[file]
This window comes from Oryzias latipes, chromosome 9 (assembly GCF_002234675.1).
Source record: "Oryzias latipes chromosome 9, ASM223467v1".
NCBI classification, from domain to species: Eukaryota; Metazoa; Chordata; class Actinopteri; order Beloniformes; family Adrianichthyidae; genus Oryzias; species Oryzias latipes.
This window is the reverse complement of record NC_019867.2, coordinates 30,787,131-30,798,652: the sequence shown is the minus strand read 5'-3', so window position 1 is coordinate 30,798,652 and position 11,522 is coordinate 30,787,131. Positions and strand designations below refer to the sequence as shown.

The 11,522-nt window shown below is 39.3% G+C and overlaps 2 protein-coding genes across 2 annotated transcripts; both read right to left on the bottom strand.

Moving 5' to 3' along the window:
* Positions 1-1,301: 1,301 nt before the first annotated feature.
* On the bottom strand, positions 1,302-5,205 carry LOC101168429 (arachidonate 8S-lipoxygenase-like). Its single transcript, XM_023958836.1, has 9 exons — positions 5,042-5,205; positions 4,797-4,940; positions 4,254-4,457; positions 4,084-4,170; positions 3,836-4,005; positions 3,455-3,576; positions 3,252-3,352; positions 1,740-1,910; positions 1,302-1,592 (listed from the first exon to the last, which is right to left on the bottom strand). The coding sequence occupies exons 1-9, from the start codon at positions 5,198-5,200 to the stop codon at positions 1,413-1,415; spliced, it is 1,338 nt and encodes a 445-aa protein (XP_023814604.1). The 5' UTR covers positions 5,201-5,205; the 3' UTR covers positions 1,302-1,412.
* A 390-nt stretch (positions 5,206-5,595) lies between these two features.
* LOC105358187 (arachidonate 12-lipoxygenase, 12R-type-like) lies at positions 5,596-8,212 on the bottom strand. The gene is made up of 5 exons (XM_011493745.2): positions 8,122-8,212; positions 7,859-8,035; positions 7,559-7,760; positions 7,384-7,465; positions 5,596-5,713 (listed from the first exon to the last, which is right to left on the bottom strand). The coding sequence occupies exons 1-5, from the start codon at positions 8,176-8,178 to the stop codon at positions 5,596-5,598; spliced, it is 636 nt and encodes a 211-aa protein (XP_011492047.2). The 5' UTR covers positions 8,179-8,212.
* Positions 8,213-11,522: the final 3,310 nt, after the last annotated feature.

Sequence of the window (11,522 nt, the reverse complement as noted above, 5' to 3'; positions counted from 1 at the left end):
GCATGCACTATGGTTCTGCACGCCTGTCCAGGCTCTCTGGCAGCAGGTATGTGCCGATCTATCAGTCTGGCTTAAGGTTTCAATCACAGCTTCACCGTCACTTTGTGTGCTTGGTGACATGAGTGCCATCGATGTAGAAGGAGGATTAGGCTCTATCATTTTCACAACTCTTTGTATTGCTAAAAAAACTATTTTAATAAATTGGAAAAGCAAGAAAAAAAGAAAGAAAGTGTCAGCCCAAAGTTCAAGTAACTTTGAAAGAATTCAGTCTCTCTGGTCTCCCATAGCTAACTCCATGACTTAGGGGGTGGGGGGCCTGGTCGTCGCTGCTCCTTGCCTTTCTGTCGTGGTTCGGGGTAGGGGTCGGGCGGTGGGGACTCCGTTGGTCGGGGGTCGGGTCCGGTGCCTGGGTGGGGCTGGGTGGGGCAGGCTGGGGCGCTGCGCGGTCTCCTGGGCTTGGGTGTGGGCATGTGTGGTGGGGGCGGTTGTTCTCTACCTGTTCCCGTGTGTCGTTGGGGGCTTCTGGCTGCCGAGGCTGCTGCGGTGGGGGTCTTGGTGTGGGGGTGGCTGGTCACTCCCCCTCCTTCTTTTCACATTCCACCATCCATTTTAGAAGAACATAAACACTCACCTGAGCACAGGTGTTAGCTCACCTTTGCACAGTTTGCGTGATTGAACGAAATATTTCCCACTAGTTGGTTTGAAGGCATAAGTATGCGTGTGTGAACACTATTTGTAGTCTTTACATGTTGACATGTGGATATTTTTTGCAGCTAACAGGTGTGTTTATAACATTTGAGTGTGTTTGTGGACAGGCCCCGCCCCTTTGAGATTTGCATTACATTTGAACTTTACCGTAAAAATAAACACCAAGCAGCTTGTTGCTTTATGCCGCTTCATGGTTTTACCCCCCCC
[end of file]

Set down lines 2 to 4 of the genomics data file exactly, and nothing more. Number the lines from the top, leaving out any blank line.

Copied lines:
Source record: "Oryzias latipes chromosome 9, ASM223467v1".
NCBI classification, from domain to species: Eukaryota; Metazoa; Chordata; class Actinopteri; order Beloniformes; family Adrianichthyidae; genus Oryzias; species Oryzias latipes.
This window is the reverse complement of record NC_019867.2, coordinates 30,787,131-30,798,652: the sequence shown is the minus strand read 5'-3', so window position 1 is coordinate 30,798,652 and position 11,522 is coordinate 30,787,131. Positions and strand designations below refer to the sequence as shown.